5 Questions About Books

Today, Rosemarie Birofka, Circulation Clerk, answers “5 Questions About Books“:

What is the last book you read?

Nickel  and Dimed:  On Not Getting By in America” by Barbara Ehrenreich.  What an eye-opening book into the world of minimum wage earners and their daily struggle to barely make ends meet.  It will have you thinking twice when big box stores like Walmart get a social conscience and say they are “providing jobs” (and healthy food).  It may have you reconsider how you tip and what you actually donate to your local food pantry.  There are enough facts to feel informed, not overwhelmed.  If you are into heated discussions this would be a title to introduce to your Book Club.

What is your favorite book of all time?

That would definitely be “A Tree Grows in Brooklyn” by Betty Smith.  Despite the family’s poverty      and Francie’s devotion to her alcoholic father you never feel pity for the family.  There is strength and wisdom that comes from their adversity.  The story takes place in Williamsburg.  I spent a lot of time there as a kid with my cousins so the streets (some were still cobblestone) and the neighborhood are very familiar to me.  I think that was the real draw for liking the book so much.

Do you have a favorite non-fiction book/author?

I really enjoyed, “Into the Wild” by Jon Krakauer.  Although it is found on a lot of high school summer reading lists do not pass it up.  It is about a privileged young man who forsakes everything to roam the West and eventually live in the Alaskan wild.  If you have a free-spirit the story will tap into those feelings.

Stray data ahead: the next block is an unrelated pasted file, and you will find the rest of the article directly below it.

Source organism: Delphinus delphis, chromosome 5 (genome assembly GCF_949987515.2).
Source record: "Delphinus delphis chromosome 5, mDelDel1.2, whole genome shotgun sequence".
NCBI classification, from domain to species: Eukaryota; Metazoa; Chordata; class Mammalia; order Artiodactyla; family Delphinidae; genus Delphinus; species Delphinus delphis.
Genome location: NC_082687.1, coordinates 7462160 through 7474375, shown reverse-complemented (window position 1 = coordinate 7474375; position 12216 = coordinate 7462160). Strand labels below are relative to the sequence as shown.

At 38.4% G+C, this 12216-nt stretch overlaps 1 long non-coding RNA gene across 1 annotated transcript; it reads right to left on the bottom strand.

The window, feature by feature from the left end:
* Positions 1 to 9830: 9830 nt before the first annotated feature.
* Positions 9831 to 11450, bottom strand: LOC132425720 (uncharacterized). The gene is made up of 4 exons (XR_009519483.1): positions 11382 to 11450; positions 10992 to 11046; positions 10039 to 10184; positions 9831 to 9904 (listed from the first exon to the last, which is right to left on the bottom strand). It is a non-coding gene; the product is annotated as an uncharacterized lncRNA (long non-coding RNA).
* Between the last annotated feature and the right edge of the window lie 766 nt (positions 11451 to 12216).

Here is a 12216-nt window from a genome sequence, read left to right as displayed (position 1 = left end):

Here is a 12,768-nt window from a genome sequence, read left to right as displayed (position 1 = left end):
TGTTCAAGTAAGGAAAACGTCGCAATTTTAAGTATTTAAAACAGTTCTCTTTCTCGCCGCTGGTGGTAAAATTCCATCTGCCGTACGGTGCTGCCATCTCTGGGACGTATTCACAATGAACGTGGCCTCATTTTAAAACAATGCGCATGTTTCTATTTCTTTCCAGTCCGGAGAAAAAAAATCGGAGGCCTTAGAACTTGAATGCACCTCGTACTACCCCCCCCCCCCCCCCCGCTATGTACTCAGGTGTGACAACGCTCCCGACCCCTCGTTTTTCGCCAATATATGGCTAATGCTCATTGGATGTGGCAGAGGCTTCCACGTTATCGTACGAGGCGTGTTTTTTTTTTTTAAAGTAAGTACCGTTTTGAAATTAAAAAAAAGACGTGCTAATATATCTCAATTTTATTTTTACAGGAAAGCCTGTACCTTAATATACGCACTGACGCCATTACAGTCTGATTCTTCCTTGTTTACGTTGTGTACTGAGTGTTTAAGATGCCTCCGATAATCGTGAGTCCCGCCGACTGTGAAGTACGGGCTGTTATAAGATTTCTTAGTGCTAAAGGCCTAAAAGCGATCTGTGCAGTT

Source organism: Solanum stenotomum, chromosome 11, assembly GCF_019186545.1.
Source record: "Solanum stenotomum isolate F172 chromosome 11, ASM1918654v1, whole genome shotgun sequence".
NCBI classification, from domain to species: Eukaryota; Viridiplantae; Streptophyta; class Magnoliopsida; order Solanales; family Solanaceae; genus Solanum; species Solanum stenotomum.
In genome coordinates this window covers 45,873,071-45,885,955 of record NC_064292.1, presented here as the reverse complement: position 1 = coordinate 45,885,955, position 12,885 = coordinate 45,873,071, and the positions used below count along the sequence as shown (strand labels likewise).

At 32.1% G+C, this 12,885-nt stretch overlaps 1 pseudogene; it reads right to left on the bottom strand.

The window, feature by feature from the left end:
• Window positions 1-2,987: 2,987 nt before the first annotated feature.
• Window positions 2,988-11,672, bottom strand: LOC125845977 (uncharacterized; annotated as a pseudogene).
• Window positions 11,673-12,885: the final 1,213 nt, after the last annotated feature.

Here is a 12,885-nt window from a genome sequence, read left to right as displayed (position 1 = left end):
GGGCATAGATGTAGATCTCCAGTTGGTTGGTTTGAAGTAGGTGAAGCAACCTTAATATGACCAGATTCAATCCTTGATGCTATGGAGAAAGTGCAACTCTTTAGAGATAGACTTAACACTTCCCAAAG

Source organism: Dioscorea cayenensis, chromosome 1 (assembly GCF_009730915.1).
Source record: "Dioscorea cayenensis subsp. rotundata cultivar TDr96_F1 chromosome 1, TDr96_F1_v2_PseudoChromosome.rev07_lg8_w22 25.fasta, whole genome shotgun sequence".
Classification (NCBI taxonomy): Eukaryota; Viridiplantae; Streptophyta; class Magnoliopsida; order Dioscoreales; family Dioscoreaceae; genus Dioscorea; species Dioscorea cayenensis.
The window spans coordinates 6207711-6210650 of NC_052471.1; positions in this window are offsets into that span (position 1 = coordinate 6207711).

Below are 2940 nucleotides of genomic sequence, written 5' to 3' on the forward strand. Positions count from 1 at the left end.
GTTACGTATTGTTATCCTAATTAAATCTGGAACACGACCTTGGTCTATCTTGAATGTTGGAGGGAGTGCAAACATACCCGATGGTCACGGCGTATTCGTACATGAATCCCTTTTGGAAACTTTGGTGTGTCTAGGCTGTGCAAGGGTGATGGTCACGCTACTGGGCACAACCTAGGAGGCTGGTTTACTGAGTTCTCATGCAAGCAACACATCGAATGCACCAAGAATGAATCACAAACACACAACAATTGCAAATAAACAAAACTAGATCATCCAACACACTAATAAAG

I also read, “Under the Banner of Heaven” by Krakauer.  He has an uncanny way of choosing and writing about true stories that read more like fiction than non-fiction.  Next up, will be his book, “Into Thin Air”.  Maybe he should get a little more creative on titling a book but, nonetheless, a great author.

Is there a book you like to give to people as a gift?

After reading, “Clapton: The Autobiography” by Eric Clapton, I find myself giving this to friends and family who enjoy the early music of the 60’s.  It’s the usual rock ‘n roll rise to fame…a nobody, a somebody, drugs, a comeback…but the references of other musicians and groups is really what makes this book enjoyable.  You’ll go back and double check the dates on your albums to follow the timeline.

Do you have a favorite place to read?

I really do like to read in my comfy rocking chair but I’m usually out like a light after a few paragraphs.  So I sit in the very bright kitchen on the uncomfortable kitchen chair…

-posted by Sonia, Readers’ Services

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